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Frieze London 2021

Languid Hands On Being Artists Who Curate

Meet the London-based collaborative duo, curators this year's Frieze London LIVE programme

BY Olamiju Fajemisin in Frieze Week Magazine , Profiles | 12 OCT 21

'We leave blueprints made by languid hands,’ reads the statement of London-based writer and performer Imani Robinson and DJ and filmmaker Rabz Lansiquot, who act under the collaborative honorific, Languid Hands. Acting both as a statement of concession and intent, their maxim acknowledges ‘all of the people who came before’, meanwhile expressing their duty to ‘leave traces behind so that they can be picked up [and] built upon by other people in the same way we did with those who came before us’. And so the cycle continues.

Ashley Holmes
Ashley Holmes. Photo: Deniz Guzel

Mapping the trajectory of the pair’s individual and shared careers – rooted as much in art-making as in its facilitation – leads from traditional and non-traditional pedagogical structures through institutions and institutional critique to anti-racist, abolitionist organizing. Criticality, too, is fundamental to the duo. ‘We want to be held accountable by the people we trust enough to hold us accountable, including each other, right?’ Robinson asks Lansiquot, who nods in agreement, as they speak to me via Zoom from their London home, occasionally looking at one another for affirmation as they describe their mutable strategies for translating social and political concepts across curatorial and exhibition semantics.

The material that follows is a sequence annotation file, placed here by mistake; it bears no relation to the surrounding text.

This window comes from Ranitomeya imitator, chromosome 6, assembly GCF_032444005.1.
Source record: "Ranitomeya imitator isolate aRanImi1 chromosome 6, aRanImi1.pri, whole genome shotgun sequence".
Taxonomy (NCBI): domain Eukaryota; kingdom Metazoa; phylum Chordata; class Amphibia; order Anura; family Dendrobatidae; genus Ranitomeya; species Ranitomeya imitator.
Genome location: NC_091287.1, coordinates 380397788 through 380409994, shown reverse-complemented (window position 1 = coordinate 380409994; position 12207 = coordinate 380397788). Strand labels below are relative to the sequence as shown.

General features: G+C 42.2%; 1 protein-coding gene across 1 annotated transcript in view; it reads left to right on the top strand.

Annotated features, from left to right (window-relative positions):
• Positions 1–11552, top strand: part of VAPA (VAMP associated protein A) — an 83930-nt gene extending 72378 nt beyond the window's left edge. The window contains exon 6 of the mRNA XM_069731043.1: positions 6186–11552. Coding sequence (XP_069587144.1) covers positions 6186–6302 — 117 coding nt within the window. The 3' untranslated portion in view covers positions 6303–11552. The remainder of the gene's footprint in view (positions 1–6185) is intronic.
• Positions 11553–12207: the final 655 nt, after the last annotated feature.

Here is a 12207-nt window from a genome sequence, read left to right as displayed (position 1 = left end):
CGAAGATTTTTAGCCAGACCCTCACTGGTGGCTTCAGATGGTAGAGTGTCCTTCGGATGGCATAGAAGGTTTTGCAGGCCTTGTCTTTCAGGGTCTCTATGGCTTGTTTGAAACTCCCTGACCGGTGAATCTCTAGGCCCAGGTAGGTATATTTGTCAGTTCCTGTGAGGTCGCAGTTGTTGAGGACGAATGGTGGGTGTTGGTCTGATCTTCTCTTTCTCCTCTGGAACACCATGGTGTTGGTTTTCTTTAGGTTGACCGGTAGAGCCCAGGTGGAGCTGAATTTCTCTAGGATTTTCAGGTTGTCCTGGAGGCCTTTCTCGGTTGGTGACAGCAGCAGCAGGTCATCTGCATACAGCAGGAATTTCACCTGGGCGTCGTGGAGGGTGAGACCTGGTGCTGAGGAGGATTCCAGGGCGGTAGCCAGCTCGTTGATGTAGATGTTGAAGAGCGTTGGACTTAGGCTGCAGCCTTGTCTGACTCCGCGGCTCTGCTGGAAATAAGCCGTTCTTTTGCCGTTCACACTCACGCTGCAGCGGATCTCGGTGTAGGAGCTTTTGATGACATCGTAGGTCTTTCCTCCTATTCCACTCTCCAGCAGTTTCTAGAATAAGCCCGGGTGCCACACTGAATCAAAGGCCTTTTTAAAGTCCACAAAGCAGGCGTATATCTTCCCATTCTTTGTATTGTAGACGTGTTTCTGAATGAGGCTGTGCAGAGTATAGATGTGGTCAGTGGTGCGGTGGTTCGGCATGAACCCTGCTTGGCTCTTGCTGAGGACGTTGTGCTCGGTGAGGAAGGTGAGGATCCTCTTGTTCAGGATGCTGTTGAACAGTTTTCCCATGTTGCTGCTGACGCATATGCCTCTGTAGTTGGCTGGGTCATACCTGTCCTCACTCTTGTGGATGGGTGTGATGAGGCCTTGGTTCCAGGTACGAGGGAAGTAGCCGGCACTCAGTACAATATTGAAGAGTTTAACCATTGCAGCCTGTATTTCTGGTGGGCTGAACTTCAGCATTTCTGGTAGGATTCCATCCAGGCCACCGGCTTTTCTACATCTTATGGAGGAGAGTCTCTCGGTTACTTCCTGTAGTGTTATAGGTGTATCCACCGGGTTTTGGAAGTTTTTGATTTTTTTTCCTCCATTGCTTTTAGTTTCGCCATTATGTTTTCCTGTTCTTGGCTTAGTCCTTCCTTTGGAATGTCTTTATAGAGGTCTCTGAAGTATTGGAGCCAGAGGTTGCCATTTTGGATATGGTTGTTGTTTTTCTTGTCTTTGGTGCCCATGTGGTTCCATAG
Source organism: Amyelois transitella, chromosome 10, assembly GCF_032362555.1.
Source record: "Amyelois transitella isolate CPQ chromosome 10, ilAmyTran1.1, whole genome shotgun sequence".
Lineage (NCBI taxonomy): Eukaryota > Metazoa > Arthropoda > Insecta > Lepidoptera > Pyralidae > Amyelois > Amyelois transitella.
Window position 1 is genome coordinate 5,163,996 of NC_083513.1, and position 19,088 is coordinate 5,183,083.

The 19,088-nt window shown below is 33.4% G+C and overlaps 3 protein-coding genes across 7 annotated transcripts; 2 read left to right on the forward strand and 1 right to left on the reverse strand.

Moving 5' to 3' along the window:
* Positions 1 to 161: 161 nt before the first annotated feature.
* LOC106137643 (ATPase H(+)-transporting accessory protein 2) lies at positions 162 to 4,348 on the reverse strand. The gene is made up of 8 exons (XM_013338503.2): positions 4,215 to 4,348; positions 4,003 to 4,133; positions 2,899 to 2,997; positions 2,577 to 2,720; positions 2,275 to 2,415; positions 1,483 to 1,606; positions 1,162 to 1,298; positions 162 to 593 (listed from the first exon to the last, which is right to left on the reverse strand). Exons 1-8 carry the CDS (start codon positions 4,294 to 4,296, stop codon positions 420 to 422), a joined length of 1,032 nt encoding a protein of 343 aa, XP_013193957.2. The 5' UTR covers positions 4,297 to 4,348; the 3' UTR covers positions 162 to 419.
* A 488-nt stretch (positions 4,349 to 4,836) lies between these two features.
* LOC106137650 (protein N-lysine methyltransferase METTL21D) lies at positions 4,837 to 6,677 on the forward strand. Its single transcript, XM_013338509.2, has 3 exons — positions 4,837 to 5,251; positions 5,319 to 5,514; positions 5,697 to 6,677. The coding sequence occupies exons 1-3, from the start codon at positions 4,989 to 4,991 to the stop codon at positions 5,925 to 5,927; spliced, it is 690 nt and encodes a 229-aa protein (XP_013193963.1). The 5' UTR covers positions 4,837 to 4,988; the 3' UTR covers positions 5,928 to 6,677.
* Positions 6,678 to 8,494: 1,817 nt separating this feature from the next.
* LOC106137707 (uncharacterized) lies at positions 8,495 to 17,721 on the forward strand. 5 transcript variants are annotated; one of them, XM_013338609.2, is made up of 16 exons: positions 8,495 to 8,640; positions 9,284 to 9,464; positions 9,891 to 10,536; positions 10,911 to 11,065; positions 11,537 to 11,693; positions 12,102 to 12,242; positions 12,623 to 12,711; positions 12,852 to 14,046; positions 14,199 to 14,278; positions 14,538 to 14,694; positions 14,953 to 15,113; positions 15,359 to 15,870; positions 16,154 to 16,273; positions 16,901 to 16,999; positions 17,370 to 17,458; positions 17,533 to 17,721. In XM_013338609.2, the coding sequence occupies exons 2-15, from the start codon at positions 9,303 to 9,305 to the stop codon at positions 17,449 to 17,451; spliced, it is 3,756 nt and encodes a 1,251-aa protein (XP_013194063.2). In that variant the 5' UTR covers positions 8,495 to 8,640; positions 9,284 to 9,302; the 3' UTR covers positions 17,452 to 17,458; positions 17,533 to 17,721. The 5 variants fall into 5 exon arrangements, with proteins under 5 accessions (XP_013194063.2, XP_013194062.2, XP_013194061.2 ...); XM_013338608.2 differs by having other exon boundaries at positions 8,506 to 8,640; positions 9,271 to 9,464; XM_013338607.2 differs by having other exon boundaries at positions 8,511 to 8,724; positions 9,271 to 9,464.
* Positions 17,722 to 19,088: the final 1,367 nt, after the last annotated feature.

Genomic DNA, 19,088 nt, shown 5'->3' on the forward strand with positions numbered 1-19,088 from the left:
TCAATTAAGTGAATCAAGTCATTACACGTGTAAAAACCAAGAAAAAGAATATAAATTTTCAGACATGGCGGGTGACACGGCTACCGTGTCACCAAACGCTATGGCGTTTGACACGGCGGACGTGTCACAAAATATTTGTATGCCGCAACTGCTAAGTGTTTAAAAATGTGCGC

Currently in residence as 2020–22 curatorial fellows at Cubitt Gallery in London, Robinson and Lansiquot are midway through realizing their long-postponed programme of newly commissioned solo exhibitions by four UK-based Black artists of Caribbean descent: R.I.P. Germain, Shenece Oretha, Camara Taylor and Ajamu X. ‘No Real Closure’ navigates mourning, Black queer community and colonialism, among other ideas, through multifaceted installations and archival presentations, allowing for multiple points of critical entry and departure. Fundamentally, Languid Hands are concerned with foregrounding and supporting artists in a city – London – where infrastructures and institutions (particularly in the eyes of those raised there, like Robinson, Lansiquot and myself) are at once underwhelming for their overfamiliarity, yet conventionally inaccessible.